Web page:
Wallpaper & Water

In every project we've taken on since buying this house, we've run into two problems. Water damage and wallpaper that was painted over. The kitchen, of course, is no exception.

The renovation has been very slow go since Christmas due to a sudden pick up in work for The Builder. While we appreciate the overtime monetarily, the timing is far from ideal. 

Today I asked The Builder (on his one day off) if would mind finishing up the painting in the bay window area so I could at least get the curtains up and feel like I'm making some progress. He reluctantly agreed, because painting would only take an hour or two, and then we could watch football playoffs. A win-win.

So he was prepping around the windows this morning, and discovered that the entire area around the windows was wallpapered and painted over

OK, a minor inconvenience, but not as bad as it could be, we've definitely had worse.

The original home builders wallpapered directly over the drywall. No primer, nothing. So most of this came out in big long strips, which made it very easy to peel off. For once. There were some small areas that someone did peel at one point in time, but gave up. Those sections were heavily textured (like in our master bathroom) but we've learned to make quick work of that with a sander. So not so bad.

Again, traces of the old, 80's wallpaper. You may recall that we've estimated that the kitchen has gone through at least four color rehabs since it was built.  Every single color was painted over the wallpaper. The Builder said he thinks it's probably at about 10 coats of paint. Ugh.

Still, just happy that this section doesn't involve any water damage, like the sink area.

Or so I thought....

So when pealing the last of the wallpaper from the baseboards, the drywall started crumbling. After removing the baseboard, this is what we came across.

It's not terrible. It's also all dry, so it's not recent. From what we can best guess, the window leaked at some point and water traced in and down wall into the baseboard. When the initial kitchen renovation was done, they filled a small hole, then painted over everything. But we didn't really want to do a patch job when there's a wide amount of damage. So The Builder spent the rest of the afternoon cutting out the drywall from under the middle and right windows, and replacing it, as well as sanding down the rough texture on the last wall.

We also decided to go ahead and replace the broken and stained faux wood blinds. We're replacing them with exactly what was there as the whole house has these blinds. The window over the sink will eventually have one as well. I like privacy the kitchen window not having any blinds has always bugged me. 

So we ended today with patching in the new drywall and the bay window area primed and ready for mud a texture. 

Counter Tops....

If there were any doubts about replacing our cabinets in the future, take a quick look at this:

All along I thought the wood grain was something similar to contact paper.  I was wrong.  It's more like rice paper, it is SO thin.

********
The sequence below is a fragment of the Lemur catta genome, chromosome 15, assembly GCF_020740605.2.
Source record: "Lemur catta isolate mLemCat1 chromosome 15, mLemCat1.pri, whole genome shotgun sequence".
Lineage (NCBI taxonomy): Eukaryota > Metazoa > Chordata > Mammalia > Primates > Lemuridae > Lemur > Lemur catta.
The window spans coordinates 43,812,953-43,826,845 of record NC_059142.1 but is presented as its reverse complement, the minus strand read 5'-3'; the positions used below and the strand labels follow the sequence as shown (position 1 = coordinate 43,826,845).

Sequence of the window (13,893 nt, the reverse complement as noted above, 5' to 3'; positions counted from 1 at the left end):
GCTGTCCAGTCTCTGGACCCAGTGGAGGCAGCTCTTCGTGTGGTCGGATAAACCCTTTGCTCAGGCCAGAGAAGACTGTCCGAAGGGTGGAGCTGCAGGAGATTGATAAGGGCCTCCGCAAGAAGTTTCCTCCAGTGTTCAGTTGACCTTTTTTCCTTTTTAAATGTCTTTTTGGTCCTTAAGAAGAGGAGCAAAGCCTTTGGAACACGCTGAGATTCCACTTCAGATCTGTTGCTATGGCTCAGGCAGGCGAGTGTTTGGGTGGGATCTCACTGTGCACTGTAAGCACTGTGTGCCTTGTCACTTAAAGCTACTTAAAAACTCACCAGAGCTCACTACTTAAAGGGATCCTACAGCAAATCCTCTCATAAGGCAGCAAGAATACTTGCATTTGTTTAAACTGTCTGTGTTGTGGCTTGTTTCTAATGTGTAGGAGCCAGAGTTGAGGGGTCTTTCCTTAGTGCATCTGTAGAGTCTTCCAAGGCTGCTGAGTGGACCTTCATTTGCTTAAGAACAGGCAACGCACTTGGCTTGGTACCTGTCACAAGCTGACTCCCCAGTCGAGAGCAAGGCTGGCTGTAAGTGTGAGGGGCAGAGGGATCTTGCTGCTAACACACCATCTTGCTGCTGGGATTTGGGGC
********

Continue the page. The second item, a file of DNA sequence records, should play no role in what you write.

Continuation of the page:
Not that there was ever really a doubt. This kitchen has the worst cabinets of any kitchen I have ever been in. Clearly this wasn't an area the builder or the original home owners wanted to spend any money in. That's OK thought, it's my diamond in the rough and it's going to be lovely when I'm finished, even with just the soft reno.

This faux wood grain is on the outside of all the cabinets. You can see at the bottom of the panel that it's completely rotted out. Goodbye ugly and gross cabinet!

Yesterday we set the new counter on the replaced sink cabinet. We wanted an idea of how it was going to look with the wall and cabinet paint colors. I'm super excited as it looks as good in person as I was picturing it in my head.  This quick photo doesn't begin to do it justice. I think what I like best is the warm grey tones warmed up the kitchen. 

Today we did a dry fit with the new sink:
We haven't taken the protective shrink wrap off yet. Can you see how much deeper the new sink is? Even though it's not the farm sink I'm pining for, this is going to be much more practical for our family. 

At the moment The Builder is prepping the two corner pieces of the new counter tops:
K, not an exciting photo. But those bolts are key to getting the counter leveled properly, which is super important. Once the glue dries (we used Locktite Wood Liquid Nails) the counter will be ready to install. Since we're still living with the small two foot section the right of the stove as our only counter space, the whole family is now anxious for this counter to be installed. Also it means we can move on to fixing all the doors for the lower cabinets and get things put back in place. My house looks like a war zone between all the Christmas stuff that is still out and the boxes of kitchen stuff from the lower cabinets. Living in a reno zone is never fun, but I didn't contemplate reno zone AND Christmas stuff prior to demoing the kitchen. 

By the end of today, I figure we'll be 50% finished with the renovation project. We still need to fix a few of the lower cabinet doors, prime and paint them, install the new hinges, and then move on to the upper cabinets. But we're not expecting any water damage issues, so that portion should go fairly quick!